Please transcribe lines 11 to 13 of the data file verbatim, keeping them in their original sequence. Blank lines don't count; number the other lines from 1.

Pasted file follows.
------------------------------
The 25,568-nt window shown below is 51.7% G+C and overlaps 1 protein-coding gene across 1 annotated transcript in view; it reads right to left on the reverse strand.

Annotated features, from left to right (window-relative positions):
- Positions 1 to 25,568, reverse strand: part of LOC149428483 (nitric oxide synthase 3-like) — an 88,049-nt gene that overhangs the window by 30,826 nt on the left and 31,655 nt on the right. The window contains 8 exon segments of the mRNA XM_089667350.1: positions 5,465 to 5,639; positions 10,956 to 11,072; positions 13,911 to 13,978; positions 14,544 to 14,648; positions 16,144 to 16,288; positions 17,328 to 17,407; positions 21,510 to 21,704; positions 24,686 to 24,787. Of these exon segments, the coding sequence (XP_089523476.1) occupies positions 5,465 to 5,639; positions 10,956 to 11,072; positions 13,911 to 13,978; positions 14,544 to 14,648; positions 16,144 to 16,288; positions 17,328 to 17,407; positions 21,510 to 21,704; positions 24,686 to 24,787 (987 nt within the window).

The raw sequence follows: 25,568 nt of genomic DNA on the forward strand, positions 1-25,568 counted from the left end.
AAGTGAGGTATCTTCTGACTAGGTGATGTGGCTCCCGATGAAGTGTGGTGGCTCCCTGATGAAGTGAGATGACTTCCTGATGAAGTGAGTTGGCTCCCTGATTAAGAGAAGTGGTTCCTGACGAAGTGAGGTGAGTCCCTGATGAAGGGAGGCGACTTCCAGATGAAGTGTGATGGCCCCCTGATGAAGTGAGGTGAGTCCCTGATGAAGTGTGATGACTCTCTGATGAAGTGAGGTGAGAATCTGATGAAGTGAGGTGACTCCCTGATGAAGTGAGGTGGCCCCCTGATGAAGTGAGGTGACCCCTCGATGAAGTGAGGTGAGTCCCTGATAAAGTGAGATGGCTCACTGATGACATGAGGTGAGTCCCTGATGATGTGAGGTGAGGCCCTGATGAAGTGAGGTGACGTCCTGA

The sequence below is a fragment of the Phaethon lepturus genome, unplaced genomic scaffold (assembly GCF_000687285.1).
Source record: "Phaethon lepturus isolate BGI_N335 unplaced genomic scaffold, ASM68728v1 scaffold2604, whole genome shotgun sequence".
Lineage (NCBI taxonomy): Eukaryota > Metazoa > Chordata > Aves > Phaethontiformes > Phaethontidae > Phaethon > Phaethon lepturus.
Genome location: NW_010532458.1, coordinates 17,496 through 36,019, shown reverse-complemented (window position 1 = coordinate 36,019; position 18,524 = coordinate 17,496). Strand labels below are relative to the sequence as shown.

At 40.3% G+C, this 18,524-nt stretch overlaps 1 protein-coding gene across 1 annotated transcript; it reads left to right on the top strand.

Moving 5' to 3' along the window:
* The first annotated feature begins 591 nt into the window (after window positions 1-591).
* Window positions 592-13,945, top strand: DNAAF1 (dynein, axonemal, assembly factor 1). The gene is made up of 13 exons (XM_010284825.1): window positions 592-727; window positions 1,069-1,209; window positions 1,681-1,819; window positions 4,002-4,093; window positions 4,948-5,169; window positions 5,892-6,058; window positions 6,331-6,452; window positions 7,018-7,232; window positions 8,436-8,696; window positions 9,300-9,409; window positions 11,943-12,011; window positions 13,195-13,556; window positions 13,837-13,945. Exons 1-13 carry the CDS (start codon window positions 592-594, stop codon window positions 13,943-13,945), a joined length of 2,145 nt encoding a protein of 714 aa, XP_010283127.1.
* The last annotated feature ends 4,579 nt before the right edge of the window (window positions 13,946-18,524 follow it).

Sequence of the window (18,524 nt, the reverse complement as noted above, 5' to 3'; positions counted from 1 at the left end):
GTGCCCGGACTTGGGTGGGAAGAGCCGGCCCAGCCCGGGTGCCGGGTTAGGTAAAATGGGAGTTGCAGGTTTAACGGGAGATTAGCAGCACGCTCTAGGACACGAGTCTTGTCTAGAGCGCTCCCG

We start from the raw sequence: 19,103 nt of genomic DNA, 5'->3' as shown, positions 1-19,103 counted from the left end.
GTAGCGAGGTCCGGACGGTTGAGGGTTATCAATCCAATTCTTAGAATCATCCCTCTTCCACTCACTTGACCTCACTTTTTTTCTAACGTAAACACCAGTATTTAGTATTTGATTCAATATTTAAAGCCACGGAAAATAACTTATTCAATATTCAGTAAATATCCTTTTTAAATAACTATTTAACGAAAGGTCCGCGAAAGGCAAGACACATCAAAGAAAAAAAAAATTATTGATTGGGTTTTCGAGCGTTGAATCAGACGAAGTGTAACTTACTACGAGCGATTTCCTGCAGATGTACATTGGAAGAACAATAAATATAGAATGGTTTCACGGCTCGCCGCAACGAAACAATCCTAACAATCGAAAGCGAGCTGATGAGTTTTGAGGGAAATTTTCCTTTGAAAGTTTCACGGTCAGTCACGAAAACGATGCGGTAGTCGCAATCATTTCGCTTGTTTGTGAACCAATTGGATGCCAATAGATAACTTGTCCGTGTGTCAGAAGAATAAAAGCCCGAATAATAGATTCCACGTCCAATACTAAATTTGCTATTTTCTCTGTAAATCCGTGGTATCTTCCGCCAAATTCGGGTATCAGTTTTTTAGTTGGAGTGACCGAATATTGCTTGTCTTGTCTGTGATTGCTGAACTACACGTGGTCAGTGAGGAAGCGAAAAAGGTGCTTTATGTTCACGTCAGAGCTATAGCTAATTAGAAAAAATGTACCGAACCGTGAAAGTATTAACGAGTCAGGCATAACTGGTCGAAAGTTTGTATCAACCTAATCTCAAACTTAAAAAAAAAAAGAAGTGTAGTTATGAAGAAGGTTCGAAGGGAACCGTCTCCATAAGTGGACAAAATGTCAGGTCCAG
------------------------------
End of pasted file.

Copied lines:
Moving 5' to 3' along the window:
* The first annotated feature begins 591 nt into the window (after window positions 1-591).
* Window positions 592-13,945, top strand: DNAAF1 (dynein, axonemal, assembly factor 1). The gene is made up of 13 exons (XM_010284825.1): window positions 592-727; window positions 1,069-1,209; window positions 1,681-1,819; window positions 4,002-4,093; window positions 4,948-5,169; window positions 5,892-6,058; window positions 6,331-6,452; window positions 7,018-7,232; window positions 8,436-8,696; window positions 9,300-9,409; window positions 11,943-12,011; window positions 13,195-13,556; window positions 13,837-13,945. Exons 1-13 carry the CDS (start codon window positions 592-594, stop codon window positions 13,943-13,945), a joined length of 2,145 nt encoding a protein of 714 aa, XP_010283127.1.